After Asphodèle’s brutal disband, Jours Pâles comes to life.
It is with Éclosion, its first album, that the project driven by Spellbound (vocals, Aorlhac, ex-Towersound) is unveiled. On guitars, we have es Sloan (Uada, Grave Light, Aleynmord), bass is held by Christian Larsson (Gloson, ex-Apati, ex-Shining, ex-Svart) and drums by Phalène.
Before beginning this album, let’s dwell on this wonderful artwork, which is a picture taken by Onodrim Photography. Both so soft and pure, but with this part of blackness, included in a melancholic and airy musical landscape. The logo, signed by the talented Moonroot logos also offers us this duality between curves’ softness and this vicious snake. The band isn’t alone to offer this so contrasted sound, because they’re accompanied by Lilas Ondine Dupont (Silhouette) and Graf (Psychonaut 4) on vocals, as well as Sylvain Bégot (Monolithe) and Lonn (Aorlhac) on some leads.
This album’s keyword is intensity. The sound is always raw and amongst the truest as well as melancholic you can find. We can feel it since Illunés, the first song. Those who don’t know the project will discover french vocals full of rage and sadness, sometimes dubbed by saturated backing vocals, but I already personally revel in this soft furor. Aux confins du silence is next, with still this contrast between the lyrics’ hatred and dark tones, which are also soft in the rhythmic. The sound is sharp, heavy and suffocating, as well as on Ma dysthymie, sa vastitude. The introductive sample presents us this state of dysthymia, which is translated by a languor all along the song, orned by mesmerizing leads and visceral howlings. Le chant du cygne also catches us in its dissonant universe that transcribes some kind of progression into the art as well as into blackness. All the Black Metal tones clash for this final scream, followed by a piercing solo.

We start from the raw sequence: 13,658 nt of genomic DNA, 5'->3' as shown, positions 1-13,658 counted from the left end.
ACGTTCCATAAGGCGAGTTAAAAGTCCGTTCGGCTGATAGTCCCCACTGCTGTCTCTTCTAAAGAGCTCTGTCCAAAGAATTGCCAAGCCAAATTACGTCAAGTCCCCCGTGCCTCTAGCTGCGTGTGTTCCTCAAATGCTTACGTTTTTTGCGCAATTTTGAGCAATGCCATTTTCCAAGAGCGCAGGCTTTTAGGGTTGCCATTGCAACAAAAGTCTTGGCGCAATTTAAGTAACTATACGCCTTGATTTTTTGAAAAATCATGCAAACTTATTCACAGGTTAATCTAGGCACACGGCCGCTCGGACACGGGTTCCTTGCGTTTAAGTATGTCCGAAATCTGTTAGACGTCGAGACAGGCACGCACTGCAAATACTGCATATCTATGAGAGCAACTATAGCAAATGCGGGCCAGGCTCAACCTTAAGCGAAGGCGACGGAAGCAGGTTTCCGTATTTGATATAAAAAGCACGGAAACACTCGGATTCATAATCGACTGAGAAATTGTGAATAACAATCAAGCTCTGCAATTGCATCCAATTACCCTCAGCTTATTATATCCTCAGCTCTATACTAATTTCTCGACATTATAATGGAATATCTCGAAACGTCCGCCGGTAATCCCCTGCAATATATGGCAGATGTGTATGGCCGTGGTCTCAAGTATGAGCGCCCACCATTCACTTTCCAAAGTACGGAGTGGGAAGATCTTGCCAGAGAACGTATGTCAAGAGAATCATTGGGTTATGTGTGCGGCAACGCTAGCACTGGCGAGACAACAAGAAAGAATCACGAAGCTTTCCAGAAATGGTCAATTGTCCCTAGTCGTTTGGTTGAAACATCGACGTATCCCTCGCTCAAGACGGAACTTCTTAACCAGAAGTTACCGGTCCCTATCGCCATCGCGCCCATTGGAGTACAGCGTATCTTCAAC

We find Ondine’s soft voice on Éclamé, a song that seems to be really quiet at first sight, but that also reserves its hidden dark side, those sad tones and this burning rage that consumes us in the greatest quietness, until the liberating final explosion. Éclosion, the eponymous song, comes next and offers what I would define as the album’s most accessible and catchy riffs, with still a contrast between melancholy, hatred and also cheerful tones this time. Suivant l’astre seems to be built on the same scheme, with however a more important part of blackness, but the heady leads still give us this catchy unpredictable side. The final avalanche is super powerful, then comes Des jours à rallonge, a composition on which the vocalist’s howlings melt to Graf’s terrifying vocals. The duo offers one of the most painful and transpiercing performance I was able to head to date, while the rhythmic surrounds us with its dark veil. Between ambiente rhythm part and modern keyboards, C2H6O marks the album’s end, while carrying our mind one last time.
Jours Pâles’ art is undoubtedly one of the most tearing. Éclosion is the perfect partner to feel hatred, despair, decay, wrath, blackness and melancholy, powdered by a human touch, written by a raw, dark and authentic feather.